Defamation Law in Ireland
The law of Defamation in Ireland is governed by the Constitution, Common Law (body of law derived from judicial decisions) and the Defamation Act 1961, as amended. Defamation law regulates the numerous and varied occasions of human activity when individuals have reason to speak unpleasantly of one another. The purpose of the law of defamation is to hold a balance between freedom of speech and the right to reputation. The law starts from the premise that the maker of the disparaging statement is liable.
What is defamatory?
The basic tenet of the law is that any statement, however made, and whether public or private, which is adversely reflective on the name or reputation of another is capable of being defamatory and of being sued upon. Defamation is divided into two forms: libel and slander. Historically, libel was the written form of defamation, while slander was the spoken form. The advent of modern technology has made those definitions somewhat obsolete; a defamatory statement broadcast on radio or television or the Internet would be regarded as libellous, rather than slanderous.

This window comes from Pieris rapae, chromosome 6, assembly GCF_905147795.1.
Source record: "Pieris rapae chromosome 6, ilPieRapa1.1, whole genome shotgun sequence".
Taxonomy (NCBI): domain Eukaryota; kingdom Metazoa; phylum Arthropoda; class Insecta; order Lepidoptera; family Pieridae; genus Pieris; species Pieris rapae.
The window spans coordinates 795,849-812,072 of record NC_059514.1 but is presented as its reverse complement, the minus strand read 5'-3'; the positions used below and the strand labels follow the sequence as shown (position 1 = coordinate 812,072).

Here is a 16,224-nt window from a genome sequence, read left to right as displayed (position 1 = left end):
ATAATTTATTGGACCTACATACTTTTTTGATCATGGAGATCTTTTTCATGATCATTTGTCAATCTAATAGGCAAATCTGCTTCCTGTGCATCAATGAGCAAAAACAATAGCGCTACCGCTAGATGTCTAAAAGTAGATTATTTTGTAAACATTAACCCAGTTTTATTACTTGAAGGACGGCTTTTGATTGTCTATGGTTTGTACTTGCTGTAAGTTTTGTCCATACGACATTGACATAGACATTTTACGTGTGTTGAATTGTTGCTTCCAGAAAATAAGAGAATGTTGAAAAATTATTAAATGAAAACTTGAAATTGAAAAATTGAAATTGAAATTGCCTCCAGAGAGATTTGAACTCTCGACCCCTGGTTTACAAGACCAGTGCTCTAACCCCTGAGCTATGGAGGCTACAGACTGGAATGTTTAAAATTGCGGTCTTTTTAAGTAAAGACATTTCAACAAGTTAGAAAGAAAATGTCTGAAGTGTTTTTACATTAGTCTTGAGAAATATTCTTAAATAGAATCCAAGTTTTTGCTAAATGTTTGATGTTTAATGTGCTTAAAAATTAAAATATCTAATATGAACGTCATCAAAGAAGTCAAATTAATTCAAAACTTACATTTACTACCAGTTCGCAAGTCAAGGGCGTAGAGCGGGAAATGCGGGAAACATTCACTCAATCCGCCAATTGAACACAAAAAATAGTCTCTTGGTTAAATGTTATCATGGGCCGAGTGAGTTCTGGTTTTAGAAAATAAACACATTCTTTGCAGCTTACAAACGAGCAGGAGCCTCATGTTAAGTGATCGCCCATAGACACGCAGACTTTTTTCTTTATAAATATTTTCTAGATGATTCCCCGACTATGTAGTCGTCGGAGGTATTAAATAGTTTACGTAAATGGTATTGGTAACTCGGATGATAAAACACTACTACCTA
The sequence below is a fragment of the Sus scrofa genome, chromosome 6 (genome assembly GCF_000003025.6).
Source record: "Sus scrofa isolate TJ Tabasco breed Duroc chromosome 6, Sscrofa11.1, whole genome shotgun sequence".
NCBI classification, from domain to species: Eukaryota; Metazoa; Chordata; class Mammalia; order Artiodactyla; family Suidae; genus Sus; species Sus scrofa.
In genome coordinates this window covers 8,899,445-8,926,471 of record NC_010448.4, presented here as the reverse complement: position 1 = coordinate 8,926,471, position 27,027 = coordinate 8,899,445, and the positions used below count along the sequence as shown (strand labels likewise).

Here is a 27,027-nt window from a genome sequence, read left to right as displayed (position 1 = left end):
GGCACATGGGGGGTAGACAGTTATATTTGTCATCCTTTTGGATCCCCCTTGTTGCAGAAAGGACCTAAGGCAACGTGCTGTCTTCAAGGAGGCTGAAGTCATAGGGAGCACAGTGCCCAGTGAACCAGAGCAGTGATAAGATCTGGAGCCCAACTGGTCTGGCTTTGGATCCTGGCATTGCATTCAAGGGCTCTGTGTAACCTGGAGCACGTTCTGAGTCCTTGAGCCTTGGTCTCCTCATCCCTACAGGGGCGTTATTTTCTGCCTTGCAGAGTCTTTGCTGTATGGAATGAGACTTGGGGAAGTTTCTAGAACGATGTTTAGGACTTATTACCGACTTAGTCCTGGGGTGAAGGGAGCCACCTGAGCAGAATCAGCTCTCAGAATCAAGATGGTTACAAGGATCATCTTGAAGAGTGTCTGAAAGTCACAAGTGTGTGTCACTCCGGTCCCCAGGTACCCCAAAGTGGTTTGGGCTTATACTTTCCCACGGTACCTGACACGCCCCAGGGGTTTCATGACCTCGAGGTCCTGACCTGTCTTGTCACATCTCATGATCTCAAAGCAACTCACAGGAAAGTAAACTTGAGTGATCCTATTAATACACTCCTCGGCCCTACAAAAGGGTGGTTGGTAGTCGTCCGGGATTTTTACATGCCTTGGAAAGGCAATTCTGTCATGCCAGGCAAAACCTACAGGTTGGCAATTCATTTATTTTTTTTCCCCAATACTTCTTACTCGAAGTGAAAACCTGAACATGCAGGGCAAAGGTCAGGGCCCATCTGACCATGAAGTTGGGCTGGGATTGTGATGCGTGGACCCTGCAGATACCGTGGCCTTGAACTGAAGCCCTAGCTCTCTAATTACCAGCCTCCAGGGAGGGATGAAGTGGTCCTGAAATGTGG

The essentials of the action
An actionable defamatory statement has three ingredients:
1. It must be published – publication in this context means that the statement must be communicated to a third party.
2. It must refer to the complainant and
3. It must be false